Virtual biopsy device distinguishes between healthy skin and different types of skin lesions and carcinomas. (Credit: Rutgers University)

Using sound vibrations and pulses of near-infrared light, a new “virtual biopsy” device can quickly determine a skin lesion's depth and potential malignancy without using a scalpel. The first-of-its-kind experimental procedure, called vibrational optical coherence tomography (VOCT), creates a 3D map of the legion's width and depth under the skin with a tiny laser diode. It also uses soundwaves to test the lesion's density and stiffness since cancer cells are stiffer than healthy cells. An inch-long speaker applies audible soundwaves against the skin to measure the skin's vibrations and determine whether the lesion is malignant.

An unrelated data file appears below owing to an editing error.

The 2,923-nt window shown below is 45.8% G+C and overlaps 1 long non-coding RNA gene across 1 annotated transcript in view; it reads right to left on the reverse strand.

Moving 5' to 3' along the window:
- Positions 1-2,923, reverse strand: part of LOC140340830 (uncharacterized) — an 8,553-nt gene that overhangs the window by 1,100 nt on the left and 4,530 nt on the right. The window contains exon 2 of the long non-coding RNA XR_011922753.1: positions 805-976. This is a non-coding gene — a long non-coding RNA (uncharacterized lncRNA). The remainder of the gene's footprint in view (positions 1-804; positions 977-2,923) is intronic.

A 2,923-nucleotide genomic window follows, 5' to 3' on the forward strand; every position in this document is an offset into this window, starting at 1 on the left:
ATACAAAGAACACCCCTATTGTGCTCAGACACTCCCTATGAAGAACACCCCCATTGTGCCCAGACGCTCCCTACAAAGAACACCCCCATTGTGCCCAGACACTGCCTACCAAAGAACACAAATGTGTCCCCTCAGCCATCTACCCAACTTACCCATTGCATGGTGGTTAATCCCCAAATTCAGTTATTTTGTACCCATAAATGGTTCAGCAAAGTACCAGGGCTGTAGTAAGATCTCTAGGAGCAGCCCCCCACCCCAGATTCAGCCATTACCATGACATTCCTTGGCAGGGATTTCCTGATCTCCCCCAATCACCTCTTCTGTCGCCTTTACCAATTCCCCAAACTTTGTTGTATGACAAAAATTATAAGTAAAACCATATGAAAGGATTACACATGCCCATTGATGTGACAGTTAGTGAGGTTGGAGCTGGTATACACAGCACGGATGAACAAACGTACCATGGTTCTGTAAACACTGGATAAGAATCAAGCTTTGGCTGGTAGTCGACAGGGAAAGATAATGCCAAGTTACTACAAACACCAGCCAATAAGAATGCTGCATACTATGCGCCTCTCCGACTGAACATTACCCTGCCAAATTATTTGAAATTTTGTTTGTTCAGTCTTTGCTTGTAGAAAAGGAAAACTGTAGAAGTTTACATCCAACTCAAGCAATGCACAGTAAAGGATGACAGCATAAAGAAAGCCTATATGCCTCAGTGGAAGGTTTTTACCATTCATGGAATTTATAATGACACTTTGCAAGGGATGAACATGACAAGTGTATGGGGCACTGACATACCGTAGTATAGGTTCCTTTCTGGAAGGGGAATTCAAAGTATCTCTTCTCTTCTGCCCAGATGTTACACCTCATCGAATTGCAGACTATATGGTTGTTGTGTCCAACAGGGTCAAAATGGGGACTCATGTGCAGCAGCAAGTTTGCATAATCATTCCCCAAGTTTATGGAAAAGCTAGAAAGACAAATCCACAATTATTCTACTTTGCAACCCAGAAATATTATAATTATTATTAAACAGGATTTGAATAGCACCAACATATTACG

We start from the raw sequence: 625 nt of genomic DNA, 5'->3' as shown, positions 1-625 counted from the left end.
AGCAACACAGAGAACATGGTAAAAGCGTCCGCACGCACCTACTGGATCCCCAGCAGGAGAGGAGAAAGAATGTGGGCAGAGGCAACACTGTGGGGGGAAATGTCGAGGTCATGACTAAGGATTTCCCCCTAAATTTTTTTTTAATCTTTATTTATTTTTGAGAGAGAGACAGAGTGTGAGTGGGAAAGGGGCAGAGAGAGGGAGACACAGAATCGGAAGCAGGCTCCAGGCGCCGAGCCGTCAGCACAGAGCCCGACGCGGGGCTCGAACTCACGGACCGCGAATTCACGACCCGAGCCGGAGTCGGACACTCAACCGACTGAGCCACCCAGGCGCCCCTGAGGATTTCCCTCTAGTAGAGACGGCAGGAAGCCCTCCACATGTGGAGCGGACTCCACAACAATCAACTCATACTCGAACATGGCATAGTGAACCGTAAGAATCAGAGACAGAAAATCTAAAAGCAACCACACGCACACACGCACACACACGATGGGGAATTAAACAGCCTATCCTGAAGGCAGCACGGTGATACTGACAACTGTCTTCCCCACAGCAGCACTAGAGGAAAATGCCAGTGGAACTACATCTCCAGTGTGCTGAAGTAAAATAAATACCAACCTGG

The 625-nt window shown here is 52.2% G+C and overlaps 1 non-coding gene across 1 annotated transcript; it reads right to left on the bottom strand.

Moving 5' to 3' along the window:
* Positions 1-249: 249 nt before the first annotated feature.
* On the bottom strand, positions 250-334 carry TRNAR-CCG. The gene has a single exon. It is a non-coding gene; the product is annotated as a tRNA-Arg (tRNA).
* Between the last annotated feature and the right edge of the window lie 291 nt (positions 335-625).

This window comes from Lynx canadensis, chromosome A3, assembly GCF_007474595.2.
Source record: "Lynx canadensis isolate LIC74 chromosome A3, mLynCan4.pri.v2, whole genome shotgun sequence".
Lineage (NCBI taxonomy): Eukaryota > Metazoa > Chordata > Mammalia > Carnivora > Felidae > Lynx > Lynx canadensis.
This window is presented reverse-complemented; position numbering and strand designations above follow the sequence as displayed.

A prototype VOCT device, which awaits FDA approval for large-scale testing, can accurately distinguish between healthy skin and different types of skin lesions and carcinomas. The researchers tested the device over six months on four skin excisions and on eight volunteers without skin lesions.

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